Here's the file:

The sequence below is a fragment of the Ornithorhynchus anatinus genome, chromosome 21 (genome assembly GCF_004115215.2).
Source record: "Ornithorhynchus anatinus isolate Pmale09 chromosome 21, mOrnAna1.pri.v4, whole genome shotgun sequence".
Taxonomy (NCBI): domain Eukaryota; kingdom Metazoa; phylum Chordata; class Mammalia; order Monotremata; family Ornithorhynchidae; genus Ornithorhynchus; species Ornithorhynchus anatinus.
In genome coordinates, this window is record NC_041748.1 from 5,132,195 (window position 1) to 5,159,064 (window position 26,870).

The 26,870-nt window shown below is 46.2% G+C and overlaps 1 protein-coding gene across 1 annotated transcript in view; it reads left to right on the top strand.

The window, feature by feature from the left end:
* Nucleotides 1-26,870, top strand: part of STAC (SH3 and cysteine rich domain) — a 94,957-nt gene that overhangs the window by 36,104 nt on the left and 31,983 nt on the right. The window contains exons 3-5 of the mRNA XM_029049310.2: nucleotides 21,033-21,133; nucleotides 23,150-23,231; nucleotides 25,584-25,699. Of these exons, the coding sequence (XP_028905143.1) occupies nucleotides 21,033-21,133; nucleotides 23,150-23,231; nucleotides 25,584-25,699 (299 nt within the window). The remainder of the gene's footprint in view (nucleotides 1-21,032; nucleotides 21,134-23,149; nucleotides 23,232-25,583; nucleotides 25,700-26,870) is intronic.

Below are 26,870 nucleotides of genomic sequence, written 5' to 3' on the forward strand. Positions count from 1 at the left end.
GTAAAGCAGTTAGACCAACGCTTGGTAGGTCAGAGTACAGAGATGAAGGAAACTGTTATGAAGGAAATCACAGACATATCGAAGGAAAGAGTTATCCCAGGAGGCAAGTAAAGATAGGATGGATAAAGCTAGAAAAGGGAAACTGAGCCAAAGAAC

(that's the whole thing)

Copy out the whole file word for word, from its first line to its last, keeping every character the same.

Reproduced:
The sequence below is a fragment of the Ornithorhynchus anatinus genome, chromosome 21 (genome assembly GCF_004115215.2).
Source record: "Ornithorhynchus anatinus isolate Pmale09 chromosome 21, mOrnAna1.pri.v4, whole genome shotgun sequence".
Taxonomy (NCBI): domain Eukaryota; kingdom Metazoa; phylum Chordata; class Mammalia; order Monotremata; family Ornithorhynchidae; genus Ornithorhynchus; species Ornithorhynchus anatinus.
In genome coordinates, this window is record NC_041748.1 from 5,132,195 (window position 1) to 5,159,064 (window position 26,870).

The 26,870-nt window shown below is 46.2% G+C and overlaps 1 protein-coding gene across 1 annotated transcript in view; it reads left to right on the top strand.

The window, feature by feature from the left end:
* Nucleotides 1-26,870, top strand: part of STAC (SH3 and cysteine rich domain) — a 94,957-nt gene that overhangs the window by 36,104 nt on the left and 31,983 nt on the right. The window contains exons 3-5 of the mRNA XM_029049310.2: nucleotides 21,033-21,133; nucleotides 23,150-23,231; nucleotides 25,584-25,699. Of these exons, the coding sequence (XP_028905143.1) occupies nucleotides 21,033-21,133; nucleotides 23,150-23,231; nucleotides 25,584-25,699 (299 nt within the window). The remainder of the gene's footprint in view (nucleotides 1-21,032; nucleotides 21,134-23,149; nucleotides 23,232-25,583; nucleotides 25,700-26,870) is intronic.

Below are 26,870 nucleotides of genomic sequence, written 5' to 3' on the forward strand. Positions count from 1 at the left end.
GTAAAGCAGTTAGACCAACGCTTGGTAGGTCAGAGTACAGAGATGAAGGAAACTGTTATGAAGGAAATCACAGACATATCGAAGGAAAGAGTTATCCCAGGAGGCAAGTAAAGATAGGATGGATAAAGCTAGAAAAGGGAAACTGAGCCAAAGAAC